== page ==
Dark Reading is part of the Informa Tech Division of Informa PLC

This site is operated by a business or businesses owned by Informa PLC and all copyright resides with them.Informa PLC's registered office is 5 Howick Place, London SW1P 1WG. Registered in England and Wales. Number 8860726.

Comments
Free Android Apps Have Privacy Cost
Newest First  |  Oldest First  |  Threaded View
Guest.
Guest.,
User Rank: Apprentice
7/14/2012 | 3:49:22 AM
re: Free Android Apps Have Privacy Cost
> warned that over 5% of free Android apps interface with at least one "aggressive" ad network t

Wow. A whopping 5%. That's far from a major problem.
Guest.
Guest.,
User Rank: Apprentice
7/14/2012 | 3:48:14 AM
re: Free Android Apps Have Privacy Cost
The OS needs a fix: If I see *ANYTHING* in my notification-bar that is spam... 1 long-click... uninstalls the app that made it.

Done.

Also, I have *NEVER* seen any apps that make random shortcuts, or change my browser bookmarks. The OS could easily prevent that. Only allowing the app that made the data... to change the data.

ANON1237925156805
ANON1237925156805,
User Rank: Apprentice
7/13/2012 | 7:35:07 PM
re: Free Android Apps Have Privacy Cost
These initiatives are a good idea, but who knows what impact they will have and when? In the meantime, consumers should make wise choices.

I learned my lesson about free apps with ads from supposedly reliable vendors years ago when I opted for free Grokster on my PC to save $29.95. That price differential sure made free seem like a reasonable choice and Grokster was getting all kinds of favorable press. A week later I detected that my PC had been conscripted into a spybot army. Ouch!

In the mobile universe apps that are offered in free and paid versions never cost more than $5.00 for the paid version; sometimes they are as cheap as $.99. Those who grouse about "not free" could easily fund such a rash expenditure by eliminating one visit to Starbucks.

My current policy: I try to evaluate apps online and look for friends who have them and are willing to let me play. In rare cases I may install a free version for a day or two to eval. Once it's clear I'll use an app then I pay to eliminate the advertising.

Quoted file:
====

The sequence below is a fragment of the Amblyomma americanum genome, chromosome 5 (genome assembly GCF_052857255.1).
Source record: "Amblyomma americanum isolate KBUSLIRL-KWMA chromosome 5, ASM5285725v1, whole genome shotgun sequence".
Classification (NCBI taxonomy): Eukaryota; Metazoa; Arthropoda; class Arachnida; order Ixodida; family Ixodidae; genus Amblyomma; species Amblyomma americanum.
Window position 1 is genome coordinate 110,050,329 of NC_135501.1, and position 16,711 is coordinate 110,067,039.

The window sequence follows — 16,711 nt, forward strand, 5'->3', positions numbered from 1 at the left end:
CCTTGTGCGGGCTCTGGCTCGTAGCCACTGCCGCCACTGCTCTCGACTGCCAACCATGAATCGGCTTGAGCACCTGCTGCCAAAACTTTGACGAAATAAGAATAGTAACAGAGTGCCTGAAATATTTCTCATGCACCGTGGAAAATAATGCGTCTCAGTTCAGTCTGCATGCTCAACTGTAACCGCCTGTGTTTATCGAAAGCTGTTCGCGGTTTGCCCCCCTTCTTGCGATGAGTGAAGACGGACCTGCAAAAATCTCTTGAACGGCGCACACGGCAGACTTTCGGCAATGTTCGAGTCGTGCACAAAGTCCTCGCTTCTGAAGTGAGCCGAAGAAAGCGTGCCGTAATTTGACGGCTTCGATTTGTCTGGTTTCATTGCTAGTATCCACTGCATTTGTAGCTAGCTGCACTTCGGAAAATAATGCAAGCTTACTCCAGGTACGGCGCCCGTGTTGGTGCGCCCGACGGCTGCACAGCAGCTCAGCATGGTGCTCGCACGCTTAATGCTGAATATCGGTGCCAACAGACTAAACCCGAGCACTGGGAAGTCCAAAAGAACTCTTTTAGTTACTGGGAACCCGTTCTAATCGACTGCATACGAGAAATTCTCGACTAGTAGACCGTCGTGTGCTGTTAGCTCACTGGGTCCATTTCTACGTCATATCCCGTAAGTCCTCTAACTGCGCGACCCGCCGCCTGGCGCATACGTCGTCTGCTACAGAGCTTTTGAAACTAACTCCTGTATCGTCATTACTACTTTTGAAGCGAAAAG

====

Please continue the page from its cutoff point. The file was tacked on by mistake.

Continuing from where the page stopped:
PJS880
PJS880,
User Rank: Ninja
7/12/2012 | 3:30:05 PM
re: Free Android Apps Have Privacy Cost
I recently bought a second phone, because I was traveling to another country and my carrier does not offer international calling. I went with the Galaxy SII, it was a reasonable cost and I liked the features. As with any new phone after setting up the basics I began to fill up my applications with the apps that I liked or thought I could use on the trip. I now have pop ups in my notification bars an also I will find various app icons on my home pages that are spam. There is nothing worse than a company taking advantage of its own offers for free apps and it is a total turn off to the company and its future products. For me that am the quickest way to turn me off to your app, by supplying me with a bunch of junk that I do not need or want and furthermore do not need! I do not know anyone who like or appreciates aggressive advertising practices!

Paul Sprague
InformationWeek Contributor


Edge-DRsplash-10-edge-articles
I Smell a RAT! New Cybersecurity Threats for the Crypto Industry
David Trepp, Partner, IT Assurance with accounting and advisory firm BPM LLP,  7/9/2021
News
Attacks on Kaseya Servers Led to Ransomware in Less Than 2 Hours
Robert Lemos, Contributing Writer,  7/7/2021
Commentary
It's in the Game (but It Shouldn't Be)
Tal Memran, Cybersecurity Expert, CYE,  7/9/2021
Register for Dark Reading Newsletters
White Papers
Video
Cartoon
Current Issue
The Promise and Reality of Cloud Security
Cloud security has been part of the cybersecurity conversation for years but has been on the sidelines for most enterprises. The shift to remote work during the COVID-19 pandemic and digital transformation projects have moved cloud infrastructure front-and-center as enterprises address the associated security risks. This report - a compilation of cutting-edge Black Hat research, in-depth Omdia analysis, and comprehensive Dark Reading reporting - explores how cloud security is rapidly evolving.
Flash Poll
Twitter Feed
Dark Reading - Bug Report
Bug Report
Enterprise Vulnerabilities
From DHS/US-CERT's National Vulnerability Database
CVE-2023-25136
PUBLISHED: 2023-02-03
OpenSSH server (sshd) 9.1 introduced a double-free vulnerability during options.kex_algorithms handling. This is fixed in OpenSSH 9.2. The double free can be triggered by an unauthenticated attacker in the default configuration; however, the vulnerability discoverer reports that "exploiting thi...
CVE-2023-25139
PUBLISHED: 2023-02-03
sprintf in the GNU C Library (glibc) 2.37 has a buffer overflow (out-of-bounds write) in some situations with a correct buffer size. This is unrelated to CWE-676. It may write beyond the bounds of the destination buffer when attempting to write a padded, thousands-separated string representation of ...
CVE-2022-48074
PUBLISHED: 2023-02-03
An issue in NoMachine before v8.2.3 allows attackers to execute arbitrary commands via a crafted .nxs file.
CVE-2023-25135
PUBLISHED: 2023-02-03
vBulletin before 5.6.9 PL1 allows an unauthenticated remote attacker to execute arbitrary code via a crafted HTTP request that triggers deserialization. This occurs because verify_serialized checks that a value is serialized by calling unserialize and then checking for errors. The fixed versions are...
CVE-2022-4634
PUBLISHED: 2023-02-03
All versions prior to Delta Electronic’s CNCSoft version 1.01.34 (running ScreenEditor versions 1.01.5 and prior) are vulnerable to a stack-based buffer overflow, which could allow an attacker to remotely execute arbitrary code.